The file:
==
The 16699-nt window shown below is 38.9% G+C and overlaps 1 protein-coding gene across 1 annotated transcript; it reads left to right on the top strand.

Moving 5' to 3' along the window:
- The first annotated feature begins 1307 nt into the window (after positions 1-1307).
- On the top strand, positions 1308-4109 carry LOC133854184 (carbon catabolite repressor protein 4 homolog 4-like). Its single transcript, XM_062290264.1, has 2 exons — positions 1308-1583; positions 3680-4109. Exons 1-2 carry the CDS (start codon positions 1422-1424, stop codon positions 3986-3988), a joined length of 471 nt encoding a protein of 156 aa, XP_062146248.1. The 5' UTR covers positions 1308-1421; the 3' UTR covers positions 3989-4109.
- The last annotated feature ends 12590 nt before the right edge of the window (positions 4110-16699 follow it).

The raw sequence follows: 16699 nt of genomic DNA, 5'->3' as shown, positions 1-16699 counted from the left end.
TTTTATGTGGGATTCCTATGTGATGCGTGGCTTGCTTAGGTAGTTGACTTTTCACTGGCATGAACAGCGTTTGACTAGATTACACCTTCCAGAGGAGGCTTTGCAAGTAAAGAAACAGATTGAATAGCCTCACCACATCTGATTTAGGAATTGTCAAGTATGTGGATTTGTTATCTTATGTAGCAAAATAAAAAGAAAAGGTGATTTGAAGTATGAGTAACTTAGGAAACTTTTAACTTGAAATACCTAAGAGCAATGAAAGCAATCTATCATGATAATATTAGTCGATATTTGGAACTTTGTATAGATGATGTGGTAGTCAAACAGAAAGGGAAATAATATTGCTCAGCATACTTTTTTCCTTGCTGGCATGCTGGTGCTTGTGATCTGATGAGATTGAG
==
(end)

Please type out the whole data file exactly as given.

The 16699-nt window shown below is 38.9% G+C and overlaps 1 protein-coding gene across 1 annotated transcript; it reads left to right on the top strand.

Moving 5' to 3' along the window:
- The first annotated feature begins 1307 nt into the window (after positions 1-1307).
- On the top strand, positions 1308-4109 carry LOC133854184 (carbon catabolite repressor protein 4 homolog 4-like). Its single transcript, XM_062290264.1, has 2 exons — positions 1308-1583; positions 3680-4109. Exons 1-2 carry the CDS (start codon positions 1422-1424, stop codon positions 3986-3988), a joined length of 471 nt encoding a protein of 156 aa, XP_062146248.1. The 5' UTR covers positions 1308-1421; the 3' UTR covers positions 3989-4109.
- The last annotated feature ends 12590 nt before the right edge of the window (positions 4110-16699 follow it).

The raw sequence follows: 16699 nt of genomic DNA, 5'->3' as shown, positions 1-16699 counted from the left end.
TTTTATGTGGGATTCCTATGTGATGCGTGGCTTGCTTAGGTAGTTGACTTTTCACTGGCATGAACAGCGTTTGACTAGATTACACCTTCCAGAGGAGGCTTTGCAAGTAAAGAAACAGATTGAATAGCCTCACCACATCTGATTTAGGAATTGTCAAGTATGTGGATTTGTTATCTTATGTAGCAAAATAAAAAGAAAAGGTGATTTGAAGTATGAGTAACTTAGGAAACTTTTAACTTGAAATACCTAAGAGCAATGAAAGCAATCTATCATGATAATATTAGTCGATATTTGGAACTTTGTATAGATGATGTGGTAGTCAAACAGAAAGGGAAATAATATTGCTCAGCATACTTTTTTCCTTGCTGGCATGCTGGTGCTTGTGATCTGATGAGATTGAG